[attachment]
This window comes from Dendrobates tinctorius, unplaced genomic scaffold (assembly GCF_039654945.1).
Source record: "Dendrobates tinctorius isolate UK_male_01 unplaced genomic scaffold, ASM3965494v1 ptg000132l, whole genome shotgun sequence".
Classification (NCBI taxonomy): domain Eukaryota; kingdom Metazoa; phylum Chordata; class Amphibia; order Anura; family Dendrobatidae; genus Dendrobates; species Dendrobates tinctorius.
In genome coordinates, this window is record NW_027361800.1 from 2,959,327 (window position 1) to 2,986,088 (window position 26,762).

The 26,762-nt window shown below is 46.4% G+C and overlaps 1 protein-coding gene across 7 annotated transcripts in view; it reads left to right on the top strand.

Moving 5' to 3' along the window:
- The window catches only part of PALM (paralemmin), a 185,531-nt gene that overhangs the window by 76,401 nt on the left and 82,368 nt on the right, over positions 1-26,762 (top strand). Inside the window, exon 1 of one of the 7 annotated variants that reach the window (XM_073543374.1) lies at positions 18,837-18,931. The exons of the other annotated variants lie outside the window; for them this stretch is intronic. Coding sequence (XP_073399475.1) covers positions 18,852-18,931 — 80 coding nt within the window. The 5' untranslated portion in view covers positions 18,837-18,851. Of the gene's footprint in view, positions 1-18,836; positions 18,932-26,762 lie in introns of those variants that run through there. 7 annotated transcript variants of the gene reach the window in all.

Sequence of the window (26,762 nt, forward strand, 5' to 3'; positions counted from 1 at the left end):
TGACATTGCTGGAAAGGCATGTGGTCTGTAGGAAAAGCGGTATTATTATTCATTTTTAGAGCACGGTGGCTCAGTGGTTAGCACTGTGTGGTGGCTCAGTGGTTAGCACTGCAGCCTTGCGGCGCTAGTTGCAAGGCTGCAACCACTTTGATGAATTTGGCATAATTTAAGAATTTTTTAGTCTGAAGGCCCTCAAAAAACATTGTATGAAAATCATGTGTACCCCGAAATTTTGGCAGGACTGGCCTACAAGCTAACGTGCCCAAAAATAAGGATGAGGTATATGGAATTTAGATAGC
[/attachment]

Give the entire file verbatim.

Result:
This window comes from Dendrobates tinctorius, unplaced genomic scaffold (assembly GCF_039654945.1).
Source record: "Dendrobates tinctorius isolate UK_male_01 unplaced genomic scaffold, ASM3965494v1 ptg000132l, whole genome shotgun sequence".
Classification (NCBI taxonomy): domain Eukaryota; kingdom Metazoa; phylum Chordata; class Amphibia; order Anura; family Dendrobatidae; genus Dendrobates; species Dendrobates tinctorius.
In genome coordinates, this window is record NW_027361800.1 from 2,959,327 (window position 1) to 2,986,088 (window position 26,762).

The 26,762-nt window shown below is 46.4% G+C and overlaps 1 protein-coding gene across 7 annotated transcripts in view; it reads left to right on the top strand.

Moving 5' to 3' along the window:
- The window catches only part of PALM (paralemmin), a 185,531-nt gene that overhangs the window by 76,401 nt on the left and 82,368 nt on the right, over positions 1-26,762 (top strand). Inside the window, exon 1 of one of the 7 annotated variants that reach the window (XM_073543374.1) lies at positions 18,837-18,931. The exons of the other annotated variants lie outside the window; for them this stretch is intronic. Coding sequence (XP_073399475.1) covers positions 18,852-18,931 — 80 coding nt within the window. The 5' untranslated portion in view covers positions 18,837-18,851. Of the gene's footprint in view, positions 1-18,836; positions 18,932-26,762 lie in introns of those variants that run through there. 7 annotated transcript variants of the gene reach the window in all.

Sequence of the window (26,762 nt, forward strand, 5' to 3'; positions counted from 1 at the left end):
TGACATTGCTGGAAAGGCATGTGGTCTGTAGGAAAAGCGGTATTATTATTCATTTTTAGAGCACGGTGGCTCAGTGGTTAGCACTGTGTGGTGGCTCAGTGGTTAGCACTGCAGCCTTGCGGCGCTAGTTGCAAGGCTGCAACCACTTTGATGAATTTGGCATAATTTAAGAATTTTTTAGTCTGAAGGCCCTCAAAAAACATTGTATGAAAATCATGTGTACCCCGAAATTTTGGCAGGACTGGCCTACAAGCTAACGTGCCCAAAAATAAGGATGAGGTATATGGAATTTAGATAGC